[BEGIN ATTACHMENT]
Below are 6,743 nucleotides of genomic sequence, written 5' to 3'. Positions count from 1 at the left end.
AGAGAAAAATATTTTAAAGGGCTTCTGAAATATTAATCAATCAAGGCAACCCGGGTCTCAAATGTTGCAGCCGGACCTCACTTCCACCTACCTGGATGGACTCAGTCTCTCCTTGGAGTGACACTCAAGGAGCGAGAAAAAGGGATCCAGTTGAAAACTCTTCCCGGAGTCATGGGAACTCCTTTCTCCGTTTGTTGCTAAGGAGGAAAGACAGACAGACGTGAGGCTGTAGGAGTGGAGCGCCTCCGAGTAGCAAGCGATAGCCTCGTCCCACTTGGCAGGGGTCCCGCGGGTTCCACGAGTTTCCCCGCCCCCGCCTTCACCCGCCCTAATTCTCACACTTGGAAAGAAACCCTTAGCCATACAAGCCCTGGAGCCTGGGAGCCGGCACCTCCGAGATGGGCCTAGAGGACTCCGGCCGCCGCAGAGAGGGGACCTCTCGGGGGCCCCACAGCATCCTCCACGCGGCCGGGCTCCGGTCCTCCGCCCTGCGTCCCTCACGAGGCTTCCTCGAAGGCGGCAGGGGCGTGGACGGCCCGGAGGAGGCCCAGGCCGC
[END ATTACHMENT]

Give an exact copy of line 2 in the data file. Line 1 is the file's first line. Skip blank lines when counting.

AGAGAAAAATATTTTAAAGGGCTTCTGAAATATTAATCAATCAAGGCAACCCGGGTCTCAAATGTTGCAGCCGGACCTCACTTCCACCTACCTGGATGGACTCAGTCTCTCCTTGGAGTGACACTCAAGGAGCGAGAAAAAGGGATCCAGTTGAAAACTCTTCCCGGAGTCATGGGAACTCCTTTCTCCGTTTGTTGCTAAGGAGGAAAGACAGACAGACGTGAGGCTGTAGGAGTGGAGCGCCTCCGAGTAGCAAGCGATAGCCTCGTCCCACTTGGCAGGGGTCCCGCGGGTTCCACGAGTTTCCCCGCCCCCGCCTTCACCCGCCCTAATTCTCACACTTGGAAAGAAACCCTTAGCCATACAAGCCCTGGAGCCTGGGAGCCGGCACCTCCGAGATGGGCCTAGAGGACTCCGGCCGCCGCAGAGAGGGGACCTCTCGGGGGCCCCACAGCATCCTCCACGCGGCCGGGCTCCGGTCCTCCGCCCTGCGTCCCTCACGAGGCTTCCTCGAAGGCGGCAGGGGCGTGGACGGCCCGGAGGAGGCCCAGGCCGC